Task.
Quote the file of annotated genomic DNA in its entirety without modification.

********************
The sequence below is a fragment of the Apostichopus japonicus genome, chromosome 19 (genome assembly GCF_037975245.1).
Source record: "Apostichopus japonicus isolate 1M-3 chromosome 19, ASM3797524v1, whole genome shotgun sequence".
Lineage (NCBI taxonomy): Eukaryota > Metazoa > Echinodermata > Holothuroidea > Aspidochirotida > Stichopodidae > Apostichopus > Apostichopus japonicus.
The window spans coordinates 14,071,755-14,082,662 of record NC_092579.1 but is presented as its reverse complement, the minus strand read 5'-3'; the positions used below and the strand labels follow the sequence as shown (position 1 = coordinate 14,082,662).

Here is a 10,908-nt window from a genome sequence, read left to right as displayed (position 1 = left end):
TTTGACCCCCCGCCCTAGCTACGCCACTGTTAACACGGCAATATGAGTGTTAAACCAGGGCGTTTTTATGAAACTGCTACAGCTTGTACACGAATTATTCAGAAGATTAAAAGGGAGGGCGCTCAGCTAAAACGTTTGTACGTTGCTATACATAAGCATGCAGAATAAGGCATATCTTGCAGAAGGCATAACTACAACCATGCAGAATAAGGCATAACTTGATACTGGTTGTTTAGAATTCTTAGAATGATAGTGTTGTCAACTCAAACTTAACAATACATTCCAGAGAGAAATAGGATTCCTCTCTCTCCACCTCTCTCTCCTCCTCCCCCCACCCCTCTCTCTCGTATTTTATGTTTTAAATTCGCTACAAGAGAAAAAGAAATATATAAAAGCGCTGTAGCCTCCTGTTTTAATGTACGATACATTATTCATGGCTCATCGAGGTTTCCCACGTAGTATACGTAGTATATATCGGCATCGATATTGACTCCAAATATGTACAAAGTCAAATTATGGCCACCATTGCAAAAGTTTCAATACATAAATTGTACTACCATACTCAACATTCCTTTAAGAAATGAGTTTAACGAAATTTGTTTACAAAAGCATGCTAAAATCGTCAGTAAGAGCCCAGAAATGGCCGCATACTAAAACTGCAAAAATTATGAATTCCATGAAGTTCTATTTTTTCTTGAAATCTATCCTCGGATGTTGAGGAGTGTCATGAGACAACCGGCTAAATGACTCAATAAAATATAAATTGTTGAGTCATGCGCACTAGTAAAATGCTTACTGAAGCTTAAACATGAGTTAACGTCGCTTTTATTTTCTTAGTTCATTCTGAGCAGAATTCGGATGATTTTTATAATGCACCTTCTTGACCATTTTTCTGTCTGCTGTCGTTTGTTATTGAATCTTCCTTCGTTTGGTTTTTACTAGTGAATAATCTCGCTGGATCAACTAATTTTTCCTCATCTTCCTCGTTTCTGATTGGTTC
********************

The sequence below is a fragment of the Apostichopus japonicus genome, chromosome 19 (genome assembly GCF_037975245.1).
Source record: "Apostichopus japonicus isolate 1M-3 chromosome 19, ASM3797524v1, whole genome shotgun sequence".
Lineage (NCBI taxonomy): Eukaryota > Metazoa > Echinodermata > Holothuroidea > Aspidochirotida > Stichopodidae > Apostichopus > Apostichopus japonicus.
The window spans coordinates 14,071,755-14,082,662 of record NC_092579.1 but is presented as its reverse complement, the minus strand read 5'-3'; the positions used below and the strand labels follow the sequence as shown (position 1 = coordinate 14,082,662).

Here is a 10,908-nt window from a genome sequence, read left to right as displayed (position 1 = left end):
TTTGACCCCCCGCCCTAGCTACGCCACTGTTAACACGGCAATATGAGTGTTAAACCAGGGCGTTTTTATGAAACTGCTACAGCTTGTACACGAATTATTCAGAAGATTAAAAGGGAGGGCGCTCAGCTAAAACGTTTGTACGTTGCTATACATAAGCATGCAGAATAAGGCATATCTTGCAGAAGGCATAACTACAACCATGCAGAATAAGGCATAACTTGATACTGGTTGTTTAGAATTCTTAGAATGATAGTGTTGTCAACTCAAACTTAACAATACATTCCAGAGAGAAATAGGATTCCTCTCTCTCCACCTCTCTCTCCTCCTCCCCCCACCCCTCTCTCTCGTATTTTATGTTTTAAATTCGCTACAAGAGAAAAAGAAATATATAAAAGCGCTGTAGCCTCCTGTTTTAATGTACGATACATTATTCATGGCTCATCGAGGTTTCCCACGTAGTATACGTAGTATATATCGGCATCGATATTGACTCCAAATATGTACAAAGTCAAATTATGGCCACCATTGCAAAAGTTTCAATACATAAATTGTACTACCATACTCAACATTCCTTTAAGAAATGAGTTTAACGAAATTTGTTTACAAAAGCATGCTAAAATCGTCAGTAAGAGCCCAGAAATGGCCGCATACTAAAACTGCAAAAATTATGAATTCCATGAAGTTCTATTTTTTCTTGAAATCTATCCTCGGATGTTGAGGAGTGTCATGAGACAACCGGCTAAATGACTCAATAAAATATAAATTGTTGAGTCATGCGCACTAGTAAAATGCTTACTGAAGCTTAAACATGAGTTAACGTCGCTTTTATTTTCTTAGTTCATTCTGAGCAGAATTCGGATGATTTTTATAATGCACCTTCTTGACCATTTTTCTGTCTGCTGTCGTTTGTTATTGAATCTTCCTTCGTTTGGTTTTTACTAGTGAATAATCTCGCTGGATCAACTAATTTTTCCTCATCTTCCTCGTTTCTGATTGGTTC